Herald: Why did you ultimately take the position at Raymond School District?
Johnson: I came home to take the superintendent job in Raymond because I love Raymond. I knew the district had been through some tough times lately, and I wanted to come home and help the district. Family also played a big role in my decision. My parents still live in South Bend. My brother and his family moved back a few years ago, and my aunts and uncles live here. I knew this would be a big career change for me, but after 33 years, it would also be an opportunity to do something different to end my career. The thought of coming full circle was too much to pass up.
Herald: Who helped you decide to take the position?
Johnson: Mike Tully (RHS Athletic Director) was the first person to reach out to me about the idea of me coming home. He felt the community and school might be excited to have a Raymond kid come home and take the job. I reached out to seven superintendents whom I have great relationships with, and they all thought I would excel and was a great candidate with the skill set I had developed in my career.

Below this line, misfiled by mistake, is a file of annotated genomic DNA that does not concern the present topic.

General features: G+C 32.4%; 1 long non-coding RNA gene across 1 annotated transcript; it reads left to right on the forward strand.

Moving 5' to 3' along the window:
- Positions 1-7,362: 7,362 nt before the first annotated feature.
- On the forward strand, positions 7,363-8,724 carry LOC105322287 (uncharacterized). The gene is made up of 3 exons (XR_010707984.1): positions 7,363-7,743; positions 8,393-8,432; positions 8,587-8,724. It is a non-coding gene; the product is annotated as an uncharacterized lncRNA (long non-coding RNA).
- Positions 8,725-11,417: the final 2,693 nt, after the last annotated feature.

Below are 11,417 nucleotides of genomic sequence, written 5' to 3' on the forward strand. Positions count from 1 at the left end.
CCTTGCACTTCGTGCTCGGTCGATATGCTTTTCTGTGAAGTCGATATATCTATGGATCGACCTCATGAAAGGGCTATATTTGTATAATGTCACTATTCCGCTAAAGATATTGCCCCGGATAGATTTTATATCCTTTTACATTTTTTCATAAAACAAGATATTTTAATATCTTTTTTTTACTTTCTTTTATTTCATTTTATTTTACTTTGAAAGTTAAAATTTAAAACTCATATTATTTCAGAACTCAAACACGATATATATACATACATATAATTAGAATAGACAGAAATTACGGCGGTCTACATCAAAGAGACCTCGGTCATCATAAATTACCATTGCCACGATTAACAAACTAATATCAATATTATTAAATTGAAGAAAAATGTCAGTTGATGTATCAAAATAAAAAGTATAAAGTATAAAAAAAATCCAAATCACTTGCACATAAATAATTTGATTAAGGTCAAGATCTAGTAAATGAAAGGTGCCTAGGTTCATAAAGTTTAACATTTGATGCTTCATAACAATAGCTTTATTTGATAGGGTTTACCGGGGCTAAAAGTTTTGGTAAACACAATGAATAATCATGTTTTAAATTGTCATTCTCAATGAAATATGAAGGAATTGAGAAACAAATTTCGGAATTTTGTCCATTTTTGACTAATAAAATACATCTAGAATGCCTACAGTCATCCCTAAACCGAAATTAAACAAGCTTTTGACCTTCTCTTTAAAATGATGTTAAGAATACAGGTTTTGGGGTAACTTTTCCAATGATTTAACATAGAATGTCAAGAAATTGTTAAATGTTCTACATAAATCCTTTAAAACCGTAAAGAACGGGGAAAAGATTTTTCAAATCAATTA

Herald: How did your transition period progress under the guidance of interim-superintendent Kathy Tully? How helpful was she?
Johnson:Kathy Tully is amazing! I knew Kathy in the past and had worked with her in Lewis County on the "5 for Life" Fitness Grant. She stepped up big time to help the district this spring, and was and is a huge help to me on a daily basis when needed. Kathy also loves this community and she saved the day by taking the job. I can only hope to continue the great work she was doing.
Herald: Do you believe your sports background will be an asset to being a superintendent?
Johnson:I truly believe that the role of athletic/activities director and being a head coach has given me the skill set to be a successful superintendent. In those roles, you are dealing with community, families, parents, kids, teachers, etcetera, on a daily basis. I know of three other excellent ADs/coaches who have also made the move to superintendents. They all wanted to see me make the same move. Leaving Adna and the role I played for 21 years was one of the hardest decisions of my life, but I know it was the right choice for me.